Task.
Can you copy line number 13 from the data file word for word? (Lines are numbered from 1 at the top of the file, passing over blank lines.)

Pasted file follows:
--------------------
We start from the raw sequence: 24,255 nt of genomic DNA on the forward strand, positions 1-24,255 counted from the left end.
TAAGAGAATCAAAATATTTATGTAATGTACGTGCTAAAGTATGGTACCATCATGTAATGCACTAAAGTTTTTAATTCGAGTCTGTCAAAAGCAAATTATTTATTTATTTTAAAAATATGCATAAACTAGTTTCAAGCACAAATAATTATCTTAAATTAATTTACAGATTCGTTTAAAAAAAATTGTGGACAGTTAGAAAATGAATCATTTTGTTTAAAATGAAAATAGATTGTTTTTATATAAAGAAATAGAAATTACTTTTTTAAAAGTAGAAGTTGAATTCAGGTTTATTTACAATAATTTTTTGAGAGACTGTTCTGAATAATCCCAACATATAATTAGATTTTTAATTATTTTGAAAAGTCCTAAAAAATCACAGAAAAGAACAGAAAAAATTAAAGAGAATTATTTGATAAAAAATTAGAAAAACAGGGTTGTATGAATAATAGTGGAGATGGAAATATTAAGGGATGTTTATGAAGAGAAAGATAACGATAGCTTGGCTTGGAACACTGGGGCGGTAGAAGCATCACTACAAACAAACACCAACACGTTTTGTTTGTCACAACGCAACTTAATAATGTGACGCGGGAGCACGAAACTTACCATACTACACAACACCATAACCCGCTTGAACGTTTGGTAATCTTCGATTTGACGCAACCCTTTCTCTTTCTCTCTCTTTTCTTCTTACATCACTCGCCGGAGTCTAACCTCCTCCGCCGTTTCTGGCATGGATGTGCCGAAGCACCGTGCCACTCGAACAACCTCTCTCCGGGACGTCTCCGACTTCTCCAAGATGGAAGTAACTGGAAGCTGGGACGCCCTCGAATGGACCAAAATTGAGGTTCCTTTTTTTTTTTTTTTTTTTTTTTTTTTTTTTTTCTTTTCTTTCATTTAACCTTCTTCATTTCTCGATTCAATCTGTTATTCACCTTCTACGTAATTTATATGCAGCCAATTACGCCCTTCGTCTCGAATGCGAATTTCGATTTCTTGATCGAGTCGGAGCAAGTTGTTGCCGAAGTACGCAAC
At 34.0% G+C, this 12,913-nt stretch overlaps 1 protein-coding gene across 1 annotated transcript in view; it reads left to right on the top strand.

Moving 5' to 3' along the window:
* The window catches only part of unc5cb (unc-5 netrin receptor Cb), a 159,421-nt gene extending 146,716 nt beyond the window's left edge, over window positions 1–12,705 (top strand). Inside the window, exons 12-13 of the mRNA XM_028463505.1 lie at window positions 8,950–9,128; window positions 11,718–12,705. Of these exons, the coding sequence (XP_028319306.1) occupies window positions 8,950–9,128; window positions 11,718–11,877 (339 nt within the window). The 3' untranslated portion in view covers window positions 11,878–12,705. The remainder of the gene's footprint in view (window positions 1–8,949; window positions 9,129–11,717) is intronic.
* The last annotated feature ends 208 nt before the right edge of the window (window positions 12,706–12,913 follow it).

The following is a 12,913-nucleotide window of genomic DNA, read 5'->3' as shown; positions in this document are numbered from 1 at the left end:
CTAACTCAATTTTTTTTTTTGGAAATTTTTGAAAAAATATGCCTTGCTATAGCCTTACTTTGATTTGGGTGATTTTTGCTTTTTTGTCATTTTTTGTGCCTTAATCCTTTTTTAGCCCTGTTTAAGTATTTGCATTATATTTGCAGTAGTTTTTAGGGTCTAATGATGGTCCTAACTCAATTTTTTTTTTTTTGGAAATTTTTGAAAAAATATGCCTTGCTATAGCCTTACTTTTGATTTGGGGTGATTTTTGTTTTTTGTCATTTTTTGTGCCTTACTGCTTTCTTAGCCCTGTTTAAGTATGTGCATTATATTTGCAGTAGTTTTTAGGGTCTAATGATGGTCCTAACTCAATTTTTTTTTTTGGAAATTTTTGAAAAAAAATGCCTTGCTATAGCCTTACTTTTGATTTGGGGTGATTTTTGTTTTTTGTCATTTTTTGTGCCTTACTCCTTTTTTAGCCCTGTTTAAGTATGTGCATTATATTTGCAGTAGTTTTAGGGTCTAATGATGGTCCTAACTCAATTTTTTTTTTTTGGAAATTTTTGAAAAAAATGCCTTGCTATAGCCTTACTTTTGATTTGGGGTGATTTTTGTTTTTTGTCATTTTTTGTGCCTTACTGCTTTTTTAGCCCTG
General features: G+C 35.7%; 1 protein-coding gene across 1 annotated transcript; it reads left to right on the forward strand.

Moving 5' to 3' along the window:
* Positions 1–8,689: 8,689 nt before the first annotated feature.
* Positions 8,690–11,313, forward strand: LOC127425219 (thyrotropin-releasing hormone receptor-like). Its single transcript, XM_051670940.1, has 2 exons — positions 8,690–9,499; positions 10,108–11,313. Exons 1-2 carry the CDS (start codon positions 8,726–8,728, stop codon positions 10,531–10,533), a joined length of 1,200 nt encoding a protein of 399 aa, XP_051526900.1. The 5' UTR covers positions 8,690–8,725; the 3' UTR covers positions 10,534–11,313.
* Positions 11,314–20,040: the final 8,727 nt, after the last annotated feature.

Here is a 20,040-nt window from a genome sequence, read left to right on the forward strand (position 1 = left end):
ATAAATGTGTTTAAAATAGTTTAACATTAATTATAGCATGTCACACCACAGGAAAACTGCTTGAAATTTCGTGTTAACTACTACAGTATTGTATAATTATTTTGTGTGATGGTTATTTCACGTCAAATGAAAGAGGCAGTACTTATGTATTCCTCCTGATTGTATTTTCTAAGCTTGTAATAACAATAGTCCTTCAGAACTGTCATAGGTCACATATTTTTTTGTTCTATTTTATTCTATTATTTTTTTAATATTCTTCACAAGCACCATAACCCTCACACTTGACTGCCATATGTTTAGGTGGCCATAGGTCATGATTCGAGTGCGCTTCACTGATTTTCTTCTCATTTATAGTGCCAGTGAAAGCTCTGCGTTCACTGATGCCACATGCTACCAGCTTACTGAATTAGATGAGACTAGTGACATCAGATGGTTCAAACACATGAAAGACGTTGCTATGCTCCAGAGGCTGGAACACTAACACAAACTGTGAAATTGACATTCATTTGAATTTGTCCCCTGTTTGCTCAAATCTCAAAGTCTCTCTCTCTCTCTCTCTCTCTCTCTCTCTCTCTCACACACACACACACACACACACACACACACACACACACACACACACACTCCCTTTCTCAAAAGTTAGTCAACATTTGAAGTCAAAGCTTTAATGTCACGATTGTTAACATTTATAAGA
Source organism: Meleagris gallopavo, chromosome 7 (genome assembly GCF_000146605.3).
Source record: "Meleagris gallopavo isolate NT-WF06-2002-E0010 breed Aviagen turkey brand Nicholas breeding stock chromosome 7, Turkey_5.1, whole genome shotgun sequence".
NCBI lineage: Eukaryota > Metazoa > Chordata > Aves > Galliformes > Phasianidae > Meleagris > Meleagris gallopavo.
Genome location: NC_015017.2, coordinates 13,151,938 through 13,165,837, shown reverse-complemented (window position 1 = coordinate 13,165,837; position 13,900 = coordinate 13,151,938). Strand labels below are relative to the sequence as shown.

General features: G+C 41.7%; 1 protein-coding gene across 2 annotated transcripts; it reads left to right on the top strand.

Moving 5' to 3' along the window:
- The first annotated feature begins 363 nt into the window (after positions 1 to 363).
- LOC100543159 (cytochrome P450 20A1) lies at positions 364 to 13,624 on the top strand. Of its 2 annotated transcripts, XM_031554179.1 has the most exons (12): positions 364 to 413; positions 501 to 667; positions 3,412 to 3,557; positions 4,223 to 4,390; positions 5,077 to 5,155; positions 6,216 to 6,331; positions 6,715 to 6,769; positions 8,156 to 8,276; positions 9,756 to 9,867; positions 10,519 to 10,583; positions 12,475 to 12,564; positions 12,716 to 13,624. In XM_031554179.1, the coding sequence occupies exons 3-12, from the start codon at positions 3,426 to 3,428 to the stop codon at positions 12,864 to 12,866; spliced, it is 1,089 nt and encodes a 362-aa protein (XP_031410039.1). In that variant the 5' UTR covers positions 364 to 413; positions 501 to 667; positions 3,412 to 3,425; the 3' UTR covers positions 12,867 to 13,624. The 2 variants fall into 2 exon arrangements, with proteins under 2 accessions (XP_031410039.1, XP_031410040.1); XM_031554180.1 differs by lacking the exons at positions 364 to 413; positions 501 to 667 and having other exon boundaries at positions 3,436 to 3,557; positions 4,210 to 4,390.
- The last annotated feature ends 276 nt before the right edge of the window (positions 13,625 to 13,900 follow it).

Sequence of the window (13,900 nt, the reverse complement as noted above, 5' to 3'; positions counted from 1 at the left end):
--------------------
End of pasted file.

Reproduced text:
* Positions 11,314–20,040: the final 8,727 nt, after the last annotated feature.